Despite calls to bring down the expanded value added tax (EVAT) on oil to 10 percent to help ease the burden of the Filipino people, Malacañang said that the tax on oil will remain at its current state of 12 percent.
Presidential Spokesperson Edwin Lacierda said that the income generated by the EVAT on oil is needed to fund the various pro-poor programs of the government. Transport groups staged last Thursday (March 15) a nationwide transport strike to protest the continuing hike in oil prices and call for the scrapping of the Expanded Value-Added Tax (EVAT) on oil.
“…the taxes (on oil) are really needed. While the circumstances at that time when it was imposed are different now, we need it to continue to fund our programs,” Lacierda said.
He countered criticisms that these government programs, such as the Conditional Cash Transfer, do not need funding from the EVAT on oil as these have separate funding from foreign sources.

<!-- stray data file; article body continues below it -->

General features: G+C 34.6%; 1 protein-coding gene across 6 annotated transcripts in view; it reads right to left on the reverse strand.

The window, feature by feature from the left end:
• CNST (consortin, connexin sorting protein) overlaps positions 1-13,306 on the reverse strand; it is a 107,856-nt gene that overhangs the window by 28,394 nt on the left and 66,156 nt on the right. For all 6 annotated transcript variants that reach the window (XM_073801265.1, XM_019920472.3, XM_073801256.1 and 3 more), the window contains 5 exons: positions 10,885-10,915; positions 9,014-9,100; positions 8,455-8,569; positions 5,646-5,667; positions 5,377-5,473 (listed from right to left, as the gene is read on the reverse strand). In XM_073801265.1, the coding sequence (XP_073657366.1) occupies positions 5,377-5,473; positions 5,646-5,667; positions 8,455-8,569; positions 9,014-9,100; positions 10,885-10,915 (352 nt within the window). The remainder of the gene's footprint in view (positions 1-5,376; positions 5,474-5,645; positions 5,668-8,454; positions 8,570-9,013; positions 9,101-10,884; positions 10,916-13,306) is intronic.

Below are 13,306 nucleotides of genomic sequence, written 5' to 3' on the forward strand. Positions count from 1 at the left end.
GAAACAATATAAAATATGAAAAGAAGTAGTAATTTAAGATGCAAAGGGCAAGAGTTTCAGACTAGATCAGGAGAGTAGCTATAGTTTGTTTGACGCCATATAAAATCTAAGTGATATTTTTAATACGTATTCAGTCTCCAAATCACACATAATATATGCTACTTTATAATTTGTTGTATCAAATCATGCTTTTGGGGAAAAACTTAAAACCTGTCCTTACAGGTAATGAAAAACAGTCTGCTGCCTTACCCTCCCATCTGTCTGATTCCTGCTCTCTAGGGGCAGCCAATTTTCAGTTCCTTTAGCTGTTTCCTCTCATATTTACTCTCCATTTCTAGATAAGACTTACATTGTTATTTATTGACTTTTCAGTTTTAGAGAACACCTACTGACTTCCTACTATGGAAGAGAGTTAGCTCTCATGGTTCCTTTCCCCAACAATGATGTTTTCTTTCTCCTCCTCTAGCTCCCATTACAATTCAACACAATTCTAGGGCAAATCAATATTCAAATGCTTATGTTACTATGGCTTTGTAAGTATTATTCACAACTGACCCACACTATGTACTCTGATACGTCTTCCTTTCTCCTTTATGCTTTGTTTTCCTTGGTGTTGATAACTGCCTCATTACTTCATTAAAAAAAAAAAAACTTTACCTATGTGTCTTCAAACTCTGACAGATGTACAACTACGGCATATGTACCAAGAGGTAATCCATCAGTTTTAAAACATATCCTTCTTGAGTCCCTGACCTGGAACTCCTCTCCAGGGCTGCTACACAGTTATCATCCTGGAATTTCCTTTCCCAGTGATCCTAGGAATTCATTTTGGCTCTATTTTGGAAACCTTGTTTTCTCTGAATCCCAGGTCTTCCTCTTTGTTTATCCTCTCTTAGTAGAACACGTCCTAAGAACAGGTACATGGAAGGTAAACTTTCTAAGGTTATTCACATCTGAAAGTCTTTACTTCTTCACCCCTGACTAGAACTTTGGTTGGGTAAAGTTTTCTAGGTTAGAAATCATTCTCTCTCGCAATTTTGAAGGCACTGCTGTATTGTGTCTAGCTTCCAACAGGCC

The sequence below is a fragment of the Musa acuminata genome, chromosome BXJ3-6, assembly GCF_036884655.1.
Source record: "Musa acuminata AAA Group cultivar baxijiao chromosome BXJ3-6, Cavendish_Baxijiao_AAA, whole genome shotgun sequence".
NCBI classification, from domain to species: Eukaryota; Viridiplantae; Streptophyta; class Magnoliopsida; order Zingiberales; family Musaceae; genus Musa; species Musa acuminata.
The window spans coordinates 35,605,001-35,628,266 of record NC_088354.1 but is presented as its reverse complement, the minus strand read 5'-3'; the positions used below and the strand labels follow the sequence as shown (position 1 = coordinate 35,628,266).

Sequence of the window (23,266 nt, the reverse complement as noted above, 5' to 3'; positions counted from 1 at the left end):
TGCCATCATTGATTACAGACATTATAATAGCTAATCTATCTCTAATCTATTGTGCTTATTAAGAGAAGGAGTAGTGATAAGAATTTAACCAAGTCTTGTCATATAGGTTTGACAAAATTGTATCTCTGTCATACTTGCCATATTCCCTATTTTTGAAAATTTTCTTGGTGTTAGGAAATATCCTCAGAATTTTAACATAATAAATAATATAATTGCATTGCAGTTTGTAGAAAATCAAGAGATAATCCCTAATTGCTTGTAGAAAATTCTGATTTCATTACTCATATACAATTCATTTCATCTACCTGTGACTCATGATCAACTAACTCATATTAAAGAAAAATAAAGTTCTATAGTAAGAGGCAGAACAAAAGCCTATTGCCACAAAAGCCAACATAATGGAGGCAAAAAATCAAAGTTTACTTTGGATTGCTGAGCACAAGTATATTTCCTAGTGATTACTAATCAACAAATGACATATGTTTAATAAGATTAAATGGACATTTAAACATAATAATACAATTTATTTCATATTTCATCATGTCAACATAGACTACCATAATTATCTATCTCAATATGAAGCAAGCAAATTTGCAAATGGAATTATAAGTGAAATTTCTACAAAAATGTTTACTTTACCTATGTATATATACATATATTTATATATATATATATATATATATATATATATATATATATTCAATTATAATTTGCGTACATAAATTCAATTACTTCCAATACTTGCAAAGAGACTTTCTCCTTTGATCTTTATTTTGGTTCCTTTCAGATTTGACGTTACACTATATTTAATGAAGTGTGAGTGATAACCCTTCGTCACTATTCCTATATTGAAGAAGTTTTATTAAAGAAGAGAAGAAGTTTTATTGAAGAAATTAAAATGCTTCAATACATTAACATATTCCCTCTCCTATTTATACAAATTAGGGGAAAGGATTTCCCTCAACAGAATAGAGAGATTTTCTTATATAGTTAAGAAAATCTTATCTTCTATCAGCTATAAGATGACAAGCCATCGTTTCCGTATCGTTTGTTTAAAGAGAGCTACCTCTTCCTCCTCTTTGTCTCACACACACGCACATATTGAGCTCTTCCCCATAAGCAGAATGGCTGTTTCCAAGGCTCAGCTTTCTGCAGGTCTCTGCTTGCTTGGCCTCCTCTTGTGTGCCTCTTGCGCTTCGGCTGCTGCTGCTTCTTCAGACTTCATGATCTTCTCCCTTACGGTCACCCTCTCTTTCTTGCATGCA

“On the Conditional Cash Transfer, we just like to state for the record that we have—we are now servicing three million family beneficiaries. Out of the three million family beneficiaries, 900,000 family beneficiaries are funded by the World Bank-ADB (Asian Development Bank) loan. So 2.1 million (family beneficiaries) are funded by our GAA (General Appropriations Act),” Lacierda explained.
“But even then, that foreign loan ultimately babayaran rin natin ‘yan eh. So babayaran ng gobyerno ‘yan so talagang pera rin ng pamahalaan ‘yung pambayad doon,” he added.
Lacierda also cited the statement of Finance Secretary Purisima who underscored the need for the EVAT on oil as part of the government’s revenue base.
“We need to continue to build a revenue base rather than go backwards. This way, our cost of borrowing will continue to go down creating more space for social investment. ‘Yan po ang reasoning ni Secretary Purisima,” Lacierda said.